Sad Hill Media

Film & Lesser Arts with Will Ross, Devan Scott, & Daniel Jeffery.

Jul 29, 2010

Polish Movie Posters

by Will Ross

Great movie posters are really hard to come by. Few of them are very pleasing to look at, and even fewer really hold up as great works of art.

So imagine my surprise when I found out Poland's film posters regularly equal or surpass even the greatest films they advertise. They're works of stunning originality that conform to no set formulas. They are routinely gorgeous.

Apocalypse Now.

This is as excellent an introduction to Polish posters as any I can think of. Rather than selling a plot, premise, or genre, Polish posters tend to be purely expressionistic, using imagery from or inspired by the film to evoke mood. In this case, it perfectly encompasses the surrealistic madness and breakdown in the midst of violence at the dark heart of Apocalypse Now. Most brilliantly, there is no trace of Vietnam in the image; the only connection to war is the suggestion of spears in the lines. All too proper considering that the film's trip down the river is essentially a journey back in time, and a perfect summarization of the central character of Kurtz.

Read More

High Noon.

In contrast to the surrealism of that last poster, here is High Noon's. The poster presents the film's uncommonly dark moral explorations in an old west setting with stunning irony: It mimics the covers of old west dime novels, yet the sheriff here stands in deliberate contrast to their romanticism and adventure. A very neat expression of the film's status as both an engrossing, accessible western and a depiction of the solitude of human courage and loyalty. Ingenius stuff.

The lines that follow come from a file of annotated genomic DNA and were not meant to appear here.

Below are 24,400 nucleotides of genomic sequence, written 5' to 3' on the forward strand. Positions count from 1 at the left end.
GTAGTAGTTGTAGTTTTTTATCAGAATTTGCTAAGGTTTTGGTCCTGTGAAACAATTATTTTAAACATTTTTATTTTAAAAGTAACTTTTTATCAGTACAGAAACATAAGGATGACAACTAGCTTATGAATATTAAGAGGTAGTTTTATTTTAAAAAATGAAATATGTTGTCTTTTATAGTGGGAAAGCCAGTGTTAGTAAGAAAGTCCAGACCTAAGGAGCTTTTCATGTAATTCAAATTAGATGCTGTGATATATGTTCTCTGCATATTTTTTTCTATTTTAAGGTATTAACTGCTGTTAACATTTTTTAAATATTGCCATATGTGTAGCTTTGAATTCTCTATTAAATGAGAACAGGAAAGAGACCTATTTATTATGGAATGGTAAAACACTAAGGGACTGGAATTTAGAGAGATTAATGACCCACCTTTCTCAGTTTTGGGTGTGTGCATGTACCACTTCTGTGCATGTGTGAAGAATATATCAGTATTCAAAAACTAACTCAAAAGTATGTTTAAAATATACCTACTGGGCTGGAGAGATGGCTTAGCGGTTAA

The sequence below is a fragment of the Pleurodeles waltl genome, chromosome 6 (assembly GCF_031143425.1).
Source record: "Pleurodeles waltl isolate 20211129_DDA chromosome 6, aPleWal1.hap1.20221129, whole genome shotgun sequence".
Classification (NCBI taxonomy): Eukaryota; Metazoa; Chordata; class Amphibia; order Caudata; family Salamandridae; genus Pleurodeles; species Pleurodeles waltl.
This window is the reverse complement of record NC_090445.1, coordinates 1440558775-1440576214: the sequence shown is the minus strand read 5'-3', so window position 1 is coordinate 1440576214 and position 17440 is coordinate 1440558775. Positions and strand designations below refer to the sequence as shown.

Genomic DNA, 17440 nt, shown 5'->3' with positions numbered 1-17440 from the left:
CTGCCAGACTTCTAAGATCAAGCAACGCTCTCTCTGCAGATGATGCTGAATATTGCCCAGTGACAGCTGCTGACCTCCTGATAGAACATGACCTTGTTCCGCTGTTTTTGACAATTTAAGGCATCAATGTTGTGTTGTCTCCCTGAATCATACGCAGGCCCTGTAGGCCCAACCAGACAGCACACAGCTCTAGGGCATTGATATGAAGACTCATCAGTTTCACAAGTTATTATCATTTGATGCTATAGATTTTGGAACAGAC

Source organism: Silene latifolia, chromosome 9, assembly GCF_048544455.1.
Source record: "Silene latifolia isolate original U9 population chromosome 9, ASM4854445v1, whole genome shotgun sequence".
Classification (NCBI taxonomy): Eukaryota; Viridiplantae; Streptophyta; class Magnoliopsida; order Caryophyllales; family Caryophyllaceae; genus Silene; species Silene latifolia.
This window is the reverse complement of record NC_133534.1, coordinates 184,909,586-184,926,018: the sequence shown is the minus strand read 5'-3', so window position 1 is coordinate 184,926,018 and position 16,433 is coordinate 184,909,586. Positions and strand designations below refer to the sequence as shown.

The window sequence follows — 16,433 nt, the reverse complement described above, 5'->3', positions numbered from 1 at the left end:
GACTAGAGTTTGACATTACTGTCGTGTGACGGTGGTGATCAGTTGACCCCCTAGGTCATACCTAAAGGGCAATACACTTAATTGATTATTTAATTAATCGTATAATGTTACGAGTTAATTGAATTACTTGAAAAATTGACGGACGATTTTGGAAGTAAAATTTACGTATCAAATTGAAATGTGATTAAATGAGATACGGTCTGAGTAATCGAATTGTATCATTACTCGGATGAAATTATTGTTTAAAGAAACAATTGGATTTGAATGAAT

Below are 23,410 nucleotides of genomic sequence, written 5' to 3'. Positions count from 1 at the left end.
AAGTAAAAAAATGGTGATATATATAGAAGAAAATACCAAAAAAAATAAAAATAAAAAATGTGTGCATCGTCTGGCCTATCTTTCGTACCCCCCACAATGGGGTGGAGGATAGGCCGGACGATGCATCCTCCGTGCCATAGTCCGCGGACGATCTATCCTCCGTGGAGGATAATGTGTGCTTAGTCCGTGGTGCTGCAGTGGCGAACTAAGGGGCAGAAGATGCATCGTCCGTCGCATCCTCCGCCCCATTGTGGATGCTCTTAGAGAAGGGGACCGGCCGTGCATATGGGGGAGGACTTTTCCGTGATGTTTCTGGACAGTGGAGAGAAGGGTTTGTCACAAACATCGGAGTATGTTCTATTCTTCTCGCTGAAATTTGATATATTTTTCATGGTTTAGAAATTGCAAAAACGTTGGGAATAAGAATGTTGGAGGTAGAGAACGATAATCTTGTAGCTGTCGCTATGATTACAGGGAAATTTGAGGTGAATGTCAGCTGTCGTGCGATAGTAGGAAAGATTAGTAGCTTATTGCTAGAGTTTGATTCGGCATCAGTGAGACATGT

This is the first Polish poster I ever saw. The brilliance of it is just how little of the film is given away (Alien is a film well-served by surprise). The famous American "egg" poster is memorable in its own right, but it doesn't communicate the film's psychological and physical internal horror as intriguingly as this one does.


Not all of these posters are completely bizarro or unfamiliar, as the style seen in this piece, though uncommon, has been seen in American posters before. Its greatness, once again, is its suggestion of the film's antagonists as an internal threat, primordially linked to the protagonist, this time in the form of dark bubbles (blood cells?). They rise from her bosom, a detail in unison with the film's maternal themes. I love that these posters emphasize the themes and feelings of a film rather than their most sensational literal aspects!

Young Frankenstein.

Remarkably, posters for comedy films show no comparative lack of originality. Young Frankenstein is a parody of horror films, and this poster dispels any misconceptions about that seeming-dichotomy simply and beautifully, while promising a very funny and silly comedy.

The Empire Strikes Back.

Return of the Jedi.

These perfectly capture the dark science-fiction splendour and scope of the Star Wars films. I'm particularly fond of Return of the Jedi's, showing the destruction and rebirth of Darth Vader with unbelievable dramatic potency. Marvelous.

Citizen Kane.

I'm sure I don't need to tell you why this one is great. This is the best use of the film's iconic political campaign poster I've ever seen.

And in case you wanted evidence of a poster far surpassing its film...

Short Circuit 2.

I can't imagine a better portrayal of a kid-friendly sci-fi comedy: It embodies techno-mayhem family fun. It is manic, brilliantly colourful, filled with simple shapes, and amazingly fun to look at. I've seen Short Circuit 2, and it's nothing special, but this poster makes me want to see that movie!

The incredible thing is that I would by no means call these the best Polish posters I've seen: They were taken practically at random from whatever films came to my head or I was browsing past. Like I said, these posters are routinely ingenius, and though I've exclusively cited American films here, the same goes for films from all around the world. I can imagine walking around a Polish theater lobby as if it were an art gallery.

Why does this work in Poland but not here?

Some more great posters:

The posters seen here, and thousands more, can be found at Enjoy!


Post a Comment